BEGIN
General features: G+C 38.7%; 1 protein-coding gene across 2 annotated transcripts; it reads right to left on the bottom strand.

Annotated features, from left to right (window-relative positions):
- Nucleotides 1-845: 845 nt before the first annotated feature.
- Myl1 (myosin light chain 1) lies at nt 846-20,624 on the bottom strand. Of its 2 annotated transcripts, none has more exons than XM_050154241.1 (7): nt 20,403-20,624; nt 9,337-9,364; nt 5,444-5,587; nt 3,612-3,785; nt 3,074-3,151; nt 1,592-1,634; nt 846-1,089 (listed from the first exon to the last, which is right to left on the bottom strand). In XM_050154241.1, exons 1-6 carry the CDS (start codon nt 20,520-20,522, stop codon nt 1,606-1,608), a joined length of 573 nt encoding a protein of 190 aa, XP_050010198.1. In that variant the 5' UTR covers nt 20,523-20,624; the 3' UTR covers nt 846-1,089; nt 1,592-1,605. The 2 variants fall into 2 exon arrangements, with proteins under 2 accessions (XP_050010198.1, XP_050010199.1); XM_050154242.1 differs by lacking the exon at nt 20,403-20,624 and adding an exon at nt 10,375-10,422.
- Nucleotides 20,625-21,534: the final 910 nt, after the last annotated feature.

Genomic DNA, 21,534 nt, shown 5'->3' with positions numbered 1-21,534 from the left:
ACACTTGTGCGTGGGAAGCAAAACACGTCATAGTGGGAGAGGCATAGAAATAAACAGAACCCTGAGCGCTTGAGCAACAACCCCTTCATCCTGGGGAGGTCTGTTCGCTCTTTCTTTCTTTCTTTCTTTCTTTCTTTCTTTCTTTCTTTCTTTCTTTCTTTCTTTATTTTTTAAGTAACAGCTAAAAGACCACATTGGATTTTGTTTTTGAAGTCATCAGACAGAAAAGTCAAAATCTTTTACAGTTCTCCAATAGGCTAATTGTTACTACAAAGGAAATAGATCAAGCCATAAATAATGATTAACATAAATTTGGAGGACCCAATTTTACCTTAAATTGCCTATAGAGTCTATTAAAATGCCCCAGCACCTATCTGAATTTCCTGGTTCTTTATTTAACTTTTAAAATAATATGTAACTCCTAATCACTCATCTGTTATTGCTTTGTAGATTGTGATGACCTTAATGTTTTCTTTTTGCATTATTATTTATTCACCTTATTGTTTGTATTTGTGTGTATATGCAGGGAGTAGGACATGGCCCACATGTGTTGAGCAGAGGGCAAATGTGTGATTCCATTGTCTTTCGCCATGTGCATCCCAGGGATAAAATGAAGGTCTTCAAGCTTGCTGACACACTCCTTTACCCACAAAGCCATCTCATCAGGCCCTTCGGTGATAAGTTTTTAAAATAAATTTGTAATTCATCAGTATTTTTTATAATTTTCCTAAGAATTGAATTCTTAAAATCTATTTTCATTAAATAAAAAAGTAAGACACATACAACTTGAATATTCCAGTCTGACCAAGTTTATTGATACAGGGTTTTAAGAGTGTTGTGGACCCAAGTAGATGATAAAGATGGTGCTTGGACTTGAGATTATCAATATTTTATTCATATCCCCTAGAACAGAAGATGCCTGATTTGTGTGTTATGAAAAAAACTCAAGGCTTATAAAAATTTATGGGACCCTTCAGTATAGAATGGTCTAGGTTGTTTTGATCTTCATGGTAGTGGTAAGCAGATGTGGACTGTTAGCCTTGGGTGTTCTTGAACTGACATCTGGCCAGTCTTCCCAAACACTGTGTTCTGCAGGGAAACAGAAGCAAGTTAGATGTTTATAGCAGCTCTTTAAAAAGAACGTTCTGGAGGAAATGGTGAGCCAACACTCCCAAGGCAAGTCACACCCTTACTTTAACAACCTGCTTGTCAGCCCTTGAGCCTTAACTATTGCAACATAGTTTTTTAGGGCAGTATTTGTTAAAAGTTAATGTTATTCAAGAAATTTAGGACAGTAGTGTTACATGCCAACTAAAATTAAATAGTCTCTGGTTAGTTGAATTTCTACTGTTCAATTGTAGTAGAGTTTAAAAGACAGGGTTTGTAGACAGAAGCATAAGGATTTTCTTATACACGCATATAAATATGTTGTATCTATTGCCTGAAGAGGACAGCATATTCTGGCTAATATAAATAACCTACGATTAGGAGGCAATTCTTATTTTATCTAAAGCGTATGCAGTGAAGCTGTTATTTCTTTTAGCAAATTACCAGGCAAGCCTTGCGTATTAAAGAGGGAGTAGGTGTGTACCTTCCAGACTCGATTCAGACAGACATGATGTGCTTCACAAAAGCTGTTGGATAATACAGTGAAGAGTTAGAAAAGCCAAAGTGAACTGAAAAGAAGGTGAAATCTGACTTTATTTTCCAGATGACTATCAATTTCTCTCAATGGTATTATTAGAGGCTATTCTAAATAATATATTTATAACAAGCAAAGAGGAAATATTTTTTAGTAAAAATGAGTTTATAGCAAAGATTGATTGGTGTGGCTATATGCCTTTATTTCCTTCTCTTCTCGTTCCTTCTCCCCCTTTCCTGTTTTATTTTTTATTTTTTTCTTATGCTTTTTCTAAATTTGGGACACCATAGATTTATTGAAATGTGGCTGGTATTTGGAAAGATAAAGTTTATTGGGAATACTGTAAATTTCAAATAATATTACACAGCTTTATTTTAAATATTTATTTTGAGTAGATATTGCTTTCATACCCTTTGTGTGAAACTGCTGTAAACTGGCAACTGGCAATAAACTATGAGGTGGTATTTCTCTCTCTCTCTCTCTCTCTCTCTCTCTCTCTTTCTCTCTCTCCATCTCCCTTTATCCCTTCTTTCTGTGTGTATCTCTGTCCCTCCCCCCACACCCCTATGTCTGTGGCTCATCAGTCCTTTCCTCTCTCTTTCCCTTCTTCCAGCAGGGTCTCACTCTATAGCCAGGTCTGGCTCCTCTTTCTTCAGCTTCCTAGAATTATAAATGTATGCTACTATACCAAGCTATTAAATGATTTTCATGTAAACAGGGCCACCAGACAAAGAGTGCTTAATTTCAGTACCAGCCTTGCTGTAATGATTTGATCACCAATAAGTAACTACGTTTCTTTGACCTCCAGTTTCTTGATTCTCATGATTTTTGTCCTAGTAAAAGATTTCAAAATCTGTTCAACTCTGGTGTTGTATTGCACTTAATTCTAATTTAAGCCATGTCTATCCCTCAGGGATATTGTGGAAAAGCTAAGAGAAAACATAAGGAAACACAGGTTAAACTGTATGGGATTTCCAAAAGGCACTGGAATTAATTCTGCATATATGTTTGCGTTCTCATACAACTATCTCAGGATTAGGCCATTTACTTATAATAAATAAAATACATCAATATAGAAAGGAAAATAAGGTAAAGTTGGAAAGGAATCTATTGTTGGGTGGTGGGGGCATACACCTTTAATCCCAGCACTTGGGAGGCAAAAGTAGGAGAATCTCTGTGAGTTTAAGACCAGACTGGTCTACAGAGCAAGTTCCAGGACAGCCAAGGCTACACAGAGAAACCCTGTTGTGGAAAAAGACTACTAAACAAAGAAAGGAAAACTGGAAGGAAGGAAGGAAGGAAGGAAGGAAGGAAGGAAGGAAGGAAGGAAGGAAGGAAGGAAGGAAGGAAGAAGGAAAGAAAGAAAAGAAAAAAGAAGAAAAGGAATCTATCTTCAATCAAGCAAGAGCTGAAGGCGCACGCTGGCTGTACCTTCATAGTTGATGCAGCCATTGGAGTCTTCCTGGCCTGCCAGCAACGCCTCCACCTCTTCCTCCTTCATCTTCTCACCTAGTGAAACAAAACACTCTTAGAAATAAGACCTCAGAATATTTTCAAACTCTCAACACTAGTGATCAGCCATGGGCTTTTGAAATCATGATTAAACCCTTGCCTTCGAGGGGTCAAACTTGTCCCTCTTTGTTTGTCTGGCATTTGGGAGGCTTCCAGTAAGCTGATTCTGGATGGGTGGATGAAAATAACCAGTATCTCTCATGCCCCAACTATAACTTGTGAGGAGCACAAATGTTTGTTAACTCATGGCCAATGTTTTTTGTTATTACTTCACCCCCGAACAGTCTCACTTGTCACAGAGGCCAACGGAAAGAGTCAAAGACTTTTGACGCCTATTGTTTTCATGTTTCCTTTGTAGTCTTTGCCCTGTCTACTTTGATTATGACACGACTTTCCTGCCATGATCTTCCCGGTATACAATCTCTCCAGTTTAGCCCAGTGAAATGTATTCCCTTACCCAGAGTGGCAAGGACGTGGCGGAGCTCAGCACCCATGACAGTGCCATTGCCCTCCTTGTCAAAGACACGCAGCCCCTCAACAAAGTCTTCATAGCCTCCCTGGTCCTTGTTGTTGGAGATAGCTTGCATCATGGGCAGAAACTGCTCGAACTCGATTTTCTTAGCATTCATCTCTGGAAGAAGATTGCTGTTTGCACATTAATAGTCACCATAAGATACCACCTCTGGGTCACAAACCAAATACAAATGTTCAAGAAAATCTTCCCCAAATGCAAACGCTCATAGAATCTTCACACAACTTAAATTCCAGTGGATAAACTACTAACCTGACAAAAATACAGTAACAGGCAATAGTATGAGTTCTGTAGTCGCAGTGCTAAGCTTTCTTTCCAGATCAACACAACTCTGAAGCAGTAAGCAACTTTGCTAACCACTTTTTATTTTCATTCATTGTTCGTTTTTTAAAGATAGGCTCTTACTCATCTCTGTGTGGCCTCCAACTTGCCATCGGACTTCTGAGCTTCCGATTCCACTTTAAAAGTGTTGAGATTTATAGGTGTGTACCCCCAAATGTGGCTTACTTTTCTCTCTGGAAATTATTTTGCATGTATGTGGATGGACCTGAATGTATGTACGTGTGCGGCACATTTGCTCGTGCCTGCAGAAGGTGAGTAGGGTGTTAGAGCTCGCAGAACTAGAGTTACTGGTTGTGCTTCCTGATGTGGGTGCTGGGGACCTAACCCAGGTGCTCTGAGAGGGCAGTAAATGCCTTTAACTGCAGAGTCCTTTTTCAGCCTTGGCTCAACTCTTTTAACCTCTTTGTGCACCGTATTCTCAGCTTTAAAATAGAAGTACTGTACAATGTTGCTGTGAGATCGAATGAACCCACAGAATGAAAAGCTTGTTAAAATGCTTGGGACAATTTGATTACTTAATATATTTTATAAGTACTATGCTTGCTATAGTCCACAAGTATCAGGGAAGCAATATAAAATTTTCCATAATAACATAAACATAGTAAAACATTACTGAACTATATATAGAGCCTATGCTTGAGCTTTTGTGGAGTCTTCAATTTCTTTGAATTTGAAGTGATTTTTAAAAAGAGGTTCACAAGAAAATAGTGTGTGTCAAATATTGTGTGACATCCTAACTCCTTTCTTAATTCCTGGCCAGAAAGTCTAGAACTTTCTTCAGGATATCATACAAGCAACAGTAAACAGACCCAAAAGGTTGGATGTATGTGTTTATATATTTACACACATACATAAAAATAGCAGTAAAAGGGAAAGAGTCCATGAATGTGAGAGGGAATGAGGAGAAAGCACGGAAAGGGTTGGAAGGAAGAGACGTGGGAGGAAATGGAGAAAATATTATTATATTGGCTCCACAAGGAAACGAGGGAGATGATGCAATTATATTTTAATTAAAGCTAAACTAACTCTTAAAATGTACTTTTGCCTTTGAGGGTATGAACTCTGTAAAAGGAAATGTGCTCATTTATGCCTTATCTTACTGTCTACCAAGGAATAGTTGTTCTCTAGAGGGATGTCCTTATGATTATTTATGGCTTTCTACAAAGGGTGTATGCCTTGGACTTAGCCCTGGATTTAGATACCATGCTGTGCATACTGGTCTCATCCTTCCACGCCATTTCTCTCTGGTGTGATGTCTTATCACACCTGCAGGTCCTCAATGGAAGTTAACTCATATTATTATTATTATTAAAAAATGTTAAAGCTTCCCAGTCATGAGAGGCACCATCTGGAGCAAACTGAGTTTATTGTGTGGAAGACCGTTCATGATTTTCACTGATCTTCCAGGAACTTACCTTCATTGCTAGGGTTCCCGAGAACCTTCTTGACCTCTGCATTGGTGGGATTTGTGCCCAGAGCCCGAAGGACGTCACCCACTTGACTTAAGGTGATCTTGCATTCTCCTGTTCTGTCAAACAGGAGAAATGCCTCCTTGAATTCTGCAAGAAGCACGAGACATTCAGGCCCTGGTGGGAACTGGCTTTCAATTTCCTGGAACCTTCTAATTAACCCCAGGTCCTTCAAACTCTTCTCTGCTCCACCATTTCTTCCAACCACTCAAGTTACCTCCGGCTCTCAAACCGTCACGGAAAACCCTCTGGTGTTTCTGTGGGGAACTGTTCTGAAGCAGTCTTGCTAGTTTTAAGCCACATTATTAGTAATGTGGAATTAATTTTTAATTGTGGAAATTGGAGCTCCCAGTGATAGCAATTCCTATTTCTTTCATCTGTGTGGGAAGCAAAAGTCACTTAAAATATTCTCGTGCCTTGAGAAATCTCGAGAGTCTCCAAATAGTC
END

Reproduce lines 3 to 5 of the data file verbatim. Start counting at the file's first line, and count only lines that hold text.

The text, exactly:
- Nucleotides 1-845: 845 nt before the first annotated feature.
- Myl1 (myosin light chain 1) lies at nt 846-20,624 on the bottom strand. Of its 2 annotated transcripts, none has more exons than XM_050154241.1 (7): nt 20,403-20,624; nt 9,337-9,364; nt 5,444-5,587; nt 3,612-3,785; nt 3,074-3,151; nt 1,592-1,634; nt 846-1,089 (listed from the first exon to the last, which is right to left on the bottom strand). In XM_050154241.1, exons 1-6 carry the CDS (start codon nt 20,520-20,522, stop codon nt 1,606-1,608), a joined length of 573 nt encoding a protein of 190 aa, XP_050010198.1. In that variant the 5' UTR covers nt 20,523-20,624; the 3' UTR covers nt 846-1,089; nt 1,592-1,605. The 2 variants fall into 2 exon arrangements, with proteins under 2 accessions (XP_050010198.1, XP_050010199.1); XM_050154242.1 differs by lacking the exon at nt 20,403-20,624 and adding an exon at nt 10,375-10,422.
- Nucleotides 20,625-21,534: the final 910 nt, after the last annotated feature.